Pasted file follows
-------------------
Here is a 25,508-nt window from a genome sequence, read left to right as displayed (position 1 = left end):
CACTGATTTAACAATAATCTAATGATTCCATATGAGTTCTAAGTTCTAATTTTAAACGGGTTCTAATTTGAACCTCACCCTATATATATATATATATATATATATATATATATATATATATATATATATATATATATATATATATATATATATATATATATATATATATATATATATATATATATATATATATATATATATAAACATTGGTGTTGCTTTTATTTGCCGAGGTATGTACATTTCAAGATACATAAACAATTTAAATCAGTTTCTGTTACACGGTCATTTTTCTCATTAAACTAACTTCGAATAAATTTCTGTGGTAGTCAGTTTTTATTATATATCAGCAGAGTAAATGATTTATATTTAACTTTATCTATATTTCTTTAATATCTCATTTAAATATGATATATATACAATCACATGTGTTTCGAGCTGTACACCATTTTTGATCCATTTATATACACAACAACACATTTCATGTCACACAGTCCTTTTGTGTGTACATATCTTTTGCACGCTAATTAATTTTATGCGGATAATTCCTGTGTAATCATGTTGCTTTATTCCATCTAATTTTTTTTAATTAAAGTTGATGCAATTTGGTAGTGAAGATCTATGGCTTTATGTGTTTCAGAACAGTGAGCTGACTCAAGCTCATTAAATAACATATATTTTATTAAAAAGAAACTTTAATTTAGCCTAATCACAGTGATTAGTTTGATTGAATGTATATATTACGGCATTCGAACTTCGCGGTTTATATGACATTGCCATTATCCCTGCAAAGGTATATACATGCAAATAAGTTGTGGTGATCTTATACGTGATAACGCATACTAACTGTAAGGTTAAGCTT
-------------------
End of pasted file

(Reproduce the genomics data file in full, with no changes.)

Here is a 25,508-nt window from a genome sequence, read left to right as displayed (position 1 = left end):
CACTGATTTAACAATAATCTAATGATTCCATATGAGTTCTAAGTTCTAATTTTAAACGGGTTCTAATTTGAACCTCACCCTATATATATATATATATATATATATATATATATATATATATATATATATATATATATATATATATATATATATATATATATATATATATATATATATATATATATATATATATATATATATAAACATTGGTGTTGCTTTTATTTGCCGAGGTATGTACATTTCAAGATACATAAACAATTTAAATCAGTTTCTGTTACACGGTCATTTTTCTCATTAAACTAACTTCGAATAAATTTCTGTGGTAGTCAGTTTTTATTATATATCAGCAGAGTAAATGATTTATATTTAACTTTATCTATATTTCTTTAATATCTCATTTAAATATGATATATATACAATCACATGTGTTTCGAGCTGTACACCATTTTTGATCCATTTATATACACAACAACACATTTCATGTCACACAGTCCTTTTGTGTGTACATATCTTTTGCACGCTAATTAATTTTATGCGGATAATTCCTGTGTAATCATGTTGCTTTATTCCATCTAATTTTTTTTAATTAAAGTTGATGCAATTTGGTAGTGAAGATCTATGGCTTTATGTGTTTCAGAACAGTGAGCTGACTCAAGCTCATTAAATAACATATATTTTATTAAAAAGAAACTTTAATTTAGCCTAATCACAGTGATTAGTTTGATTGAATGTATATATTACGGCATTCGAACTTCGCGGTTTATATGACATTGCCATTATCCCTGCAAAGGTATATACATGCAAATAAGTTGTGGTGATCTTATACGTGATAACGCATACTAACTGTAAGGTTAAGCTT